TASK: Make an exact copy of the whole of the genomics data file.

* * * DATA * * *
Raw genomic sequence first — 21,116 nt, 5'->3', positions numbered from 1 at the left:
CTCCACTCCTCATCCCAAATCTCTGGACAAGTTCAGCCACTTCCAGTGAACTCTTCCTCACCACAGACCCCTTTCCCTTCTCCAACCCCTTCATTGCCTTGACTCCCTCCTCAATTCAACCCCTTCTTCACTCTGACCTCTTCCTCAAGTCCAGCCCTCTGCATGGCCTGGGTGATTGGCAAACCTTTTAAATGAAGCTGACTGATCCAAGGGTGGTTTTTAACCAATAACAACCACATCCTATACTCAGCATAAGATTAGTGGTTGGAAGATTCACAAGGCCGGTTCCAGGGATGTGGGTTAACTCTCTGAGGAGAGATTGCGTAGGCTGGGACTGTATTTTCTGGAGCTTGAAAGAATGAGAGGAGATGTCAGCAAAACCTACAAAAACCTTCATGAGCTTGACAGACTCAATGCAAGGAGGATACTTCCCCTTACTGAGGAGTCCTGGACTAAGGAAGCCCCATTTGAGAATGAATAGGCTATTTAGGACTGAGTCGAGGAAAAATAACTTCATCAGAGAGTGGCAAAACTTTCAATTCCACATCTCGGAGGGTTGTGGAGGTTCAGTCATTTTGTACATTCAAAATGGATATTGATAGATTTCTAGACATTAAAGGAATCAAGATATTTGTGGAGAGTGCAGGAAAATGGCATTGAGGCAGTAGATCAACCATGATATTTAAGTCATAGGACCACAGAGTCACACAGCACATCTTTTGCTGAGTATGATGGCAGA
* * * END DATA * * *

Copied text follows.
Raw genomic sequence first — 21,116 nt, 5'->3', positions numbered from 1 at the left:
CTCCACTCCTCATCCCAAATCTCTGGACAAGTTCAGCCACTTCCAGTGAACTCTTCCTCACCACAGACCCCTTTCCCTTCTCCAACCCCTTCATTGCCTTGACTCCCTCCTCAATTCAACCCCTTCTTCACTCTGACCTCTTCCTCAAGTCCAGCCCTCTGCATGGCCTGGGTGATTGGCAAACCTTTTAAATGAAGCTGACTGATCCAAGGGTGGTTTTTAACCAATAACAACCACATCCTATACTCAGCATAAGATTAGTGGTTGGAAGATTCACAAGGCCGGTTCCAGGGATGTGGGTTAACTCTCTGAGGAGAGATTGCGTAGGCTGGGACTGTATTTTCTGGAGCTTGAAAGAATGAGAGGAGATGTCAGCAAAACCTACAAAAACCTTCATGAGCTTGACAGACTCAATGCAAGGAGGATACTTCCCCTTACTGAGGAGTCCTGGACTAAGGAAGCCCCATTTGAGAATGAATAGGCTATTTAGGACTGAGTCGAGGAAAAATAACTTCATCAGAGAGTGGCAAAACTTTCAATTCCACATCTCGGAGGGTTGTGGAGGTTCAGTCATTTTGTACATTCAAAATGGATATTGATAGATTTCTAGACATTAAAGGAATCAAGATATTTGTGGAGAGTGCAGGAAAATGGCATTGAGGCAGTAGATCAACCATGATATTTAAGTCATAGGACCACAGAGTCACACAGCACATCTTTTGCTGAGTATGATGGCAGA